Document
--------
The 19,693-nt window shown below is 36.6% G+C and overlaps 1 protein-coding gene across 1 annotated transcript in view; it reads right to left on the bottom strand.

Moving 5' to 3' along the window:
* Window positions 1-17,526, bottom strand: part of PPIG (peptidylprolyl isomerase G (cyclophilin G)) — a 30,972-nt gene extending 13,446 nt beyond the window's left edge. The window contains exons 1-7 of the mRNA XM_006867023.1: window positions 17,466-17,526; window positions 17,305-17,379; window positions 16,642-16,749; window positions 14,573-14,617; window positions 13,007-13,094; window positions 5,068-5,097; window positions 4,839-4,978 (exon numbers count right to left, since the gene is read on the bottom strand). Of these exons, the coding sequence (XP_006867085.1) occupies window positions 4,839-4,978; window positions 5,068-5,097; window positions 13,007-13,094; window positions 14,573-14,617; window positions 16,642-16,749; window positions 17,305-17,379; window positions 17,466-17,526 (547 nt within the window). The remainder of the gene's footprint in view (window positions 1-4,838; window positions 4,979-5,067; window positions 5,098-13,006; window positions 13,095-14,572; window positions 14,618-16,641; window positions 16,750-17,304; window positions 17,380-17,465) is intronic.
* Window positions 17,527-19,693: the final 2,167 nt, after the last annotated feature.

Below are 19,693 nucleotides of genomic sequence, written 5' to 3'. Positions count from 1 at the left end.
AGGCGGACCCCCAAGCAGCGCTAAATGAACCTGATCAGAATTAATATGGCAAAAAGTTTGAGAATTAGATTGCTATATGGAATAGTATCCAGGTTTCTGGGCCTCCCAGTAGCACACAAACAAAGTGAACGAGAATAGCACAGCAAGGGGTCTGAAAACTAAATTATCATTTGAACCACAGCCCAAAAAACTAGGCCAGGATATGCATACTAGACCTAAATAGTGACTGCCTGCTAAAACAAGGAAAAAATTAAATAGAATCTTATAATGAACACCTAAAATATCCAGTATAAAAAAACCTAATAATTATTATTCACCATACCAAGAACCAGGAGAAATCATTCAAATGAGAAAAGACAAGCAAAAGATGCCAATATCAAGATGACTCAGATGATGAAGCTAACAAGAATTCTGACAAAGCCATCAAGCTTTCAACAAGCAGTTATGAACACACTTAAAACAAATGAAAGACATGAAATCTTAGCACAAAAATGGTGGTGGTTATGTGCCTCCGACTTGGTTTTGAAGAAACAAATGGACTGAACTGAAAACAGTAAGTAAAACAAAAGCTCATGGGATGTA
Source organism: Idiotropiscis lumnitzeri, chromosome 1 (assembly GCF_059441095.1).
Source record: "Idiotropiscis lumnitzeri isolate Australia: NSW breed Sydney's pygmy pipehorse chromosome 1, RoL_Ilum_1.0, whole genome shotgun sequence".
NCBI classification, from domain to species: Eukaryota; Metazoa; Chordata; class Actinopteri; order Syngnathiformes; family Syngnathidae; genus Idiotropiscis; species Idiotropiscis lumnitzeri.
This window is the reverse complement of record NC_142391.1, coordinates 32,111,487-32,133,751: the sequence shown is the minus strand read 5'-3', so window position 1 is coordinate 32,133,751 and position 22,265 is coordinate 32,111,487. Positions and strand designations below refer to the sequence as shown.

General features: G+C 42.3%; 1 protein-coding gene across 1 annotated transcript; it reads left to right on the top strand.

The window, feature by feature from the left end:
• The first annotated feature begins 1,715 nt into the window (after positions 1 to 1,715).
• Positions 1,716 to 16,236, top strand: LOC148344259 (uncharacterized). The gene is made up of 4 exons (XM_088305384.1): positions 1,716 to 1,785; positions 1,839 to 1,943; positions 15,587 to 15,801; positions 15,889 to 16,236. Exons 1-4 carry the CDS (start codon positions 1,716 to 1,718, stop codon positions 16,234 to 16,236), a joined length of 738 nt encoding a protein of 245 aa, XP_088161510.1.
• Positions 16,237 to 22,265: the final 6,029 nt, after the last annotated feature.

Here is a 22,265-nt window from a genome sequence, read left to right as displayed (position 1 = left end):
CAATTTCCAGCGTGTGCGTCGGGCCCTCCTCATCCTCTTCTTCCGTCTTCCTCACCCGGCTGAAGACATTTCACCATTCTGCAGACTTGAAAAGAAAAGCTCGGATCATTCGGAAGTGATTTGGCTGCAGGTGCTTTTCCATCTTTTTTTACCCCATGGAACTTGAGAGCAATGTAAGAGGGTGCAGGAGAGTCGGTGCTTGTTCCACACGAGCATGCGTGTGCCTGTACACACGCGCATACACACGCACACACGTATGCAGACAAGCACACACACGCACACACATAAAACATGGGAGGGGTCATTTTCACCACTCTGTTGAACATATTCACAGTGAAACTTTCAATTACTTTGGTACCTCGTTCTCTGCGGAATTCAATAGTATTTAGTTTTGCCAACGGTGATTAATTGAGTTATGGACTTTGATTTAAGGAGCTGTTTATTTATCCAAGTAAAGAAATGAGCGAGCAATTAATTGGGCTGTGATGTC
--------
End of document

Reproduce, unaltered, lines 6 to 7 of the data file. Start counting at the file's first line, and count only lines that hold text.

AGGCGGACCCCCAAGCAGCGCTAAATGAACCTGATCAGAATTAATATGGCAAAAAGTTTGAGAATTAGATTGCTATATGGAATAGTATCCAGGTTTCTGGGCCTCCCAGTAGCACACAAACAAAGTGAACGAGAATAGCACAGCAAGGGGTCTGAAAACTAAATTATCATTTGAACCACAGCCCAAAAAACTAGGCCAGGATATGCATACTAGACCTAAATAGTGACTGCCTGCTAAAACAAGGAAAAAATTAAATAGAATCTTATAATGAACACCTAAAATATCCAGTATAAAAAAACCTAATAATTATTATTCACCATACCAAGAACCAGGAGAAATCATTCAAATGAGAAAAGACAAGCAAAAGATGCCAATATCAAGATGACTCAGATGATGAAGCTAACAAGAATTCTGACAAAGCCATCAAGCTTTCAACAAGCAGTTATGAACACACTTAAAACAAATGAAAGACATGAAATCTTAGCACAAAAATGGTGGTGGTTATGTGCCTCCGACTTGGTTTTGAAGAAACAAATGGACTGAACTGAAAACAGTAAGTAAAACAAAAGCTCATGGGATGTA
Source organism: Idiotropiscis lumnitzeri, chromosome 1 (assembly GCF_059441095.1).